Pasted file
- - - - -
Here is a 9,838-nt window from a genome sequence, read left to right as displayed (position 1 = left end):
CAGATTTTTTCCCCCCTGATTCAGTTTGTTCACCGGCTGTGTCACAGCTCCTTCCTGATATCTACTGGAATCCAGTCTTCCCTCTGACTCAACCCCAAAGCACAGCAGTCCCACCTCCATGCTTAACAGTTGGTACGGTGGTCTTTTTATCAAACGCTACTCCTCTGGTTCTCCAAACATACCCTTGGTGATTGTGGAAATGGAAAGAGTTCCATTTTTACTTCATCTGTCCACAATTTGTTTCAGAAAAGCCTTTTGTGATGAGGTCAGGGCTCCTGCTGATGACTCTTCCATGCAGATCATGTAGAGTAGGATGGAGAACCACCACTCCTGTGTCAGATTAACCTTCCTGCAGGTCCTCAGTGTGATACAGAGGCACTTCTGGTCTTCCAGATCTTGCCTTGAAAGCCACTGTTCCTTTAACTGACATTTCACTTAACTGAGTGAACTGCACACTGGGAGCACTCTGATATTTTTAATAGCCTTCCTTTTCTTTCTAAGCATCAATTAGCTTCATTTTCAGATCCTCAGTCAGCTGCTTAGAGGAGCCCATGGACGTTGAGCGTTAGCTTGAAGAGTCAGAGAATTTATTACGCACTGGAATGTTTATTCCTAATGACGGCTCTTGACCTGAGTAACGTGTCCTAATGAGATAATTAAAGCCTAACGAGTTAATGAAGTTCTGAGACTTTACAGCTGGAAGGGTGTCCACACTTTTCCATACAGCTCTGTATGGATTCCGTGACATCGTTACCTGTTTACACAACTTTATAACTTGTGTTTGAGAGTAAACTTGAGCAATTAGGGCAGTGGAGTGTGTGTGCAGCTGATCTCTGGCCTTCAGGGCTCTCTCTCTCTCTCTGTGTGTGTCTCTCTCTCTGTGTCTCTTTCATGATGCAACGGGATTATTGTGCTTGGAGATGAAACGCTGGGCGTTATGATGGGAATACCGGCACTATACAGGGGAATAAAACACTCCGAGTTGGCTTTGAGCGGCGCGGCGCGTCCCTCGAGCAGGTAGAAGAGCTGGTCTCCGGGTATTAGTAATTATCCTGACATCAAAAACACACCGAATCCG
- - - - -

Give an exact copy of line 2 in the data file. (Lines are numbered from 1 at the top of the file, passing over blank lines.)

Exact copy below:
CAGATTTTTTCCCCCCTGATTCAGTTTGTTCACCGGCTGTGTCACAGCTCCTTCCTGATATCTACTGGAATCCAGTCTTCCCTCTGACTCAACCCCAAAGCACAGCAGTCCCACCTCCATGCTTAACAGTTGGTACGGTGGTCTTTTTATCAAACGCTACTCCTCTGGTTCTCCAAACATACCCTTGGTGATTGTGGAAATGGAAAGAGTTCCATTTTTACTTCATCTGTCCACAATTTGTTTCAGAAAAGCCTTTTGTGATGAGGTCAGGGCTCCTGCTGATGACTCTTCCATGCAGATCATGTAGAGTAGGATGGAGAACCACCACTCCTGTGTCAGATTAACCTTCCTGCAGGTCCTCAGTGTGATACAGAGGCACTTCTGGTCTTCCAGATCTTGCCTTGAAAGCCACTGTTCCTTTAACTGACATTTCACTTAACTGAGTGAACTGCACACTGGGAGCACTCTGATATTTTTAATAGCCTTCCTTTTCTTTCTAAGCATCAATTAGCTTCATTTTCAGATCCTCAGTCAGCTGCTTAGAGGAGCCCATGGACGTTGAGCGTTAGCTTGAAGAGTCAGAGAATTTATTACGCACTGGAATGTTTATTCCTAATGACGGCTCTTGACCTGAGTAACGTGTCCTAATGAGATAATTAAAGCCTAACGAGTTAATGAAGTTCTGAGACTTTACAGCTGGAAGGGTGTCCACACTTTTCCATACAGCTCTGTATGGATTCCGTGACATCGTTACCTGTTTACACAACTTTATAACTTGTGTTTGAGAGTAAACTTGAGCAATTAGGGCAGTGGAGTGTGTGTGCAGCTGATCTCTGGCCTTCAGGGCTCTCTCTCTCTCTCTGTGTGTGTCTCTCTCTCTGTGTCTCTTTCATGATGCAACGGGATTATTGTGCTTGGAGATGAAACGCTGGGCGTTATGATGGGAATACCGGCACTATACAGGGGAATAAAACACTCCGAGTTGGCTTTGAGCGGCGCGGCGCGTCCCTCGAGCAGGTAGAAGAGCTGGTCTCCGGGTATTAGTAATTATCCTGACATCAAAAACACACCGAATCCG